Monday, September 12, 2011


Title: Perfume: The Story of a Murderer
Author:  Patrick Süskind
List:  #71 on BBC Top 100
Worth reading?  Yes.

Perfume is a journey of the senses.  To fully appreciate this novel, you need your nose and a sense of smell as much as your eyes and an imagination.  Patrick Süskind's rich descriptions of scents, smells, odors, and stenches create a living scent record of Jean-Baptiste Grenouille's world, and without the ability to conjure up the smells in your imagination, you lose much of the richness of the novel.

The main character is Jean-Baptiste Grenouille, a young man born in the dirtiest, smelliest part of Paris to a woman who intended to kill him as soon as he was born.  Instead, Grenouille’s mother is executed for his intended murder and the murder of several previous siblings, and Grenouille becomes a ward of the church.  However, he does not find a loving home.  Instead, he is passed on from wet nurse to wet nurse, who all feel there is something unnatural about him because, in smelly eighteenth century France, this baby has absolutely no odor.  Eventually he is placed with a woman who has no sense of smell and he grows up slightly shunned but adequately nourished.

Grenouille’s lack of personal odor is not his only unique characteristic: Grenouille has a fantastic sense of smell.  He can distinguish odors from great distances and can pick out the various components and their quantities from a blended scent.  In fact, Grenouille needs no light to journey in the dark—his nose tells him where everything is and how to find his way.  In his early years, Grenouille enjoys nothing more than to follow his nose to locate the source of a new odor.  As he grows up, he decides that his talents would be best employed as a perfumer, and he dreams of creating a scent that will make everyone adore him.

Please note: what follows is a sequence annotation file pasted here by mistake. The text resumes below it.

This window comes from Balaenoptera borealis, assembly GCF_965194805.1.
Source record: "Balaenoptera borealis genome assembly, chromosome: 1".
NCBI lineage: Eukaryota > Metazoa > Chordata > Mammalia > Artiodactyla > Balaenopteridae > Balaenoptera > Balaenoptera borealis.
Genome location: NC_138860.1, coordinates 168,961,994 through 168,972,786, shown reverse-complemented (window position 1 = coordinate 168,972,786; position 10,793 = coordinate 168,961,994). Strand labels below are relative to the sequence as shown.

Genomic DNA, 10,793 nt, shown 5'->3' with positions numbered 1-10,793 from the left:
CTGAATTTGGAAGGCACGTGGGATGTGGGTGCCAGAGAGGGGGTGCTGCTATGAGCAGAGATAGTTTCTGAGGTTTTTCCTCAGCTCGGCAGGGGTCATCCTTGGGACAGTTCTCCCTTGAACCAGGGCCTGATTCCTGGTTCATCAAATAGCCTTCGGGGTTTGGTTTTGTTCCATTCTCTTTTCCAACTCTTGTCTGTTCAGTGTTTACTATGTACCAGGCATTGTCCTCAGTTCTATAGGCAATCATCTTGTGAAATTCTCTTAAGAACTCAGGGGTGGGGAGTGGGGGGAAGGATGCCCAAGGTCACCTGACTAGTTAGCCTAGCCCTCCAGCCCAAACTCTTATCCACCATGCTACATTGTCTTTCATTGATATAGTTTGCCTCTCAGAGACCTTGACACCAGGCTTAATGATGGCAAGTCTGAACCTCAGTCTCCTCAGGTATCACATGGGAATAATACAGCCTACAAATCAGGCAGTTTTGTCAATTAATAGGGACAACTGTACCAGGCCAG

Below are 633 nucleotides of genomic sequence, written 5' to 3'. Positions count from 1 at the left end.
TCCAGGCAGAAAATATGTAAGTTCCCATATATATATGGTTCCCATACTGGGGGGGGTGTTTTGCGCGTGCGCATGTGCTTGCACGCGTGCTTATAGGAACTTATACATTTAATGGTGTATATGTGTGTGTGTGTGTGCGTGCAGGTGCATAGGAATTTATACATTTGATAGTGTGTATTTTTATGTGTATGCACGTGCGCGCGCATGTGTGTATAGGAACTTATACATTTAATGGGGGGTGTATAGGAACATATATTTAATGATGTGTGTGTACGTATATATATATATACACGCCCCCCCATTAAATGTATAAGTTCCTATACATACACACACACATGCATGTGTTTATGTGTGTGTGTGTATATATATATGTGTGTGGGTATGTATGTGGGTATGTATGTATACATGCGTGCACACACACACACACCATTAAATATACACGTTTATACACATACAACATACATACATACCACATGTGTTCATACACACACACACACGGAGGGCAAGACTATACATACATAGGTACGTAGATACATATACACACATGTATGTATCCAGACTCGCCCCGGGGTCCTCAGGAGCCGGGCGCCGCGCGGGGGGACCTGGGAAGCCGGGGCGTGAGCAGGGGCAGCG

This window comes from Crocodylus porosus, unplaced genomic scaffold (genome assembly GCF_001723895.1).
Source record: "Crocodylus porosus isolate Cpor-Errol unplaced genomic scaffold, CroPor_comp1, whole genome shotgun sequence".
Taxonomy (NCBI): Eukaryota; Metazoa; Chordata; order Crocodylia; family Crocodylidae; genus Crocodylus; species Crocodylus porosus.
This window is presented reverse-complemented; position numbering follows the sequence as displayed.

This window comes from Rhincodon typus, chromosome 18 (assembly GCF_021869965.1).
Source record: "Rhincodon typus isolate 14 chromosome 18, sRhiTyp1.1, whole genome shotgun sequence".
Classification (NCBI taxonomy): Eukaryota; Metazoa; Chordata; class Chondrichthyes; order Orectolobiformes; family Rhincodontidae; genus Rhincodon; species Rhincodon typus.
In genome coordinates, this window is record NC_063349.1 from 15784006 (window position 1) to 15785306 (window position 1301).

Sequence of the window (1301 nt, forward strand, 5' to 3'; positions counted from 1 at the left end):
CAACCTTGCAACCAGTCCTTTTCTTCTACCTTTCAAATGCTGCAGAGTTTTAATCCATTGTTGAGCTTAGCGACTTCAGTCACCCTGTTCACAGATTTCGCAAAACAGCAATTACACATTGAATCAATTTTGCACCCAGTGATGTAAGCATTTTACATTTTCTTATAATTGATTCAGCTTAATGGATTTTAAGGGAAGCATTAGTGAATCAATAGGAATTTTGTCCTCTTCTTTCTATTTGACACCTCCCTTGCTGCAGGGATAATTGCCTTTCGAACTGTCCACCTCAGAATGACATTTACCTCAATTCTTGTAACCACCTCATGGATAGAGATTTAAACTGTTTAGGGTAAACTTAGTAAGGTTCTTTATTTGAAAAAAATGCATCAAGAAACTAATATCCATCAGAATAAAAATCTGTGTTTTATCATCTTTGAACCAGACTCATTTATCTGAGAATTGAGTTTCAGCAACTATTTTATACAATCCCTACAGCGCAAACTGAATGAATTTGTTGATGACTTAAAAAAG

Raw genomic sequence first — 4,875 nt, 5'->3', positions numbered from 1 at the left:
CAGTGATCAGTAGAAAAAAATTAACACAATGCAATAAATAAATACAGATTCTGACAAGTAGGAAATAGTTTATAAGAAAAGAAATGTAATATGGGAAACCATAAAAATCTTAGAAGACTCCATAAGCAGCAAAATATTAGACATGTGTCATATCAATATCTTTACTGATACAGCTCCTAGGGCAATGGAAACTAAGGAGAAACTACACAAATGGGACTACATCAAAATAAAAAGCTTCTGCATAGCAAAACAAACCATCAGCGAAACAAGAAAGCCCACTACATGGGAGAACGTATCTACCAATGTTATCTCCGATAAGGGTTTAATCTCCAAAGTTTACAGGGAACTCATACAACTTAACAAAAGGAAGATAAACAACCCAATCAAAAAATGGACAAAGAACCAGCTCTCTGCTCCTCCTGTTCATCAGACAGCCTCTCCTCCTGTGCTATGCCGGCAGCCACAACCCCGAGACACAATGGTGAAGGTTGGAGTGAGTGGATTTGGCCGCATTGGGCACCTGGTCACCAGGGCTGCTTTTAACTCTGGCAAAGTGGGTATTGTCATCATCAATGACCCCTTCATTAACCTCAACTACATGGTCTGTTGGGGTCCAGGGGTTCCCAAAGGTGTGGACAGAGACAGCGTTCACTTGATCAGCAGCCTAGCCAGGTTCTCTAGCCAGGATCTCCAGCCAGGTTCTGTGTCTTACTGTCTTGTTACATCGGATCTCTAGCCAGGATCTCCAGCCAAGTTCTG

Grenouille eventually becomes an apprentice to a perfumer, learning the techniques of the trade and creating countless exotic scents that make the perfumer famous.  Grenouille’s most cherished scent, however, is not one of the wonderful perfumes he creates, but the personal odor of a young red-headed virgin just entering puberty.  It is that odor that turns Grenouille into a murderer, and his life becomes devoted to learning all the techniques for extracting scent from all sorts of objects so that he will be able to create his perfect scent.

Grenouille's unfortunate upbringing and passion for odors seem ideal for making him a sympathetic character.  However, something about him made me feel as unsympathetic towards him as the Parisians who shun him for his unnatural odorlessness.  On the other hand, seeing what steps he takes to capture scents is fascinating, as is his ability to absorb knowledge as his skill soars above that of his teachers.  Süskind ends this remarkable book in an unexpected but satisfying way, as the ultimate scent is finally born with a surprising and unanticipated effect on Jean-Baptiste Grenouille.

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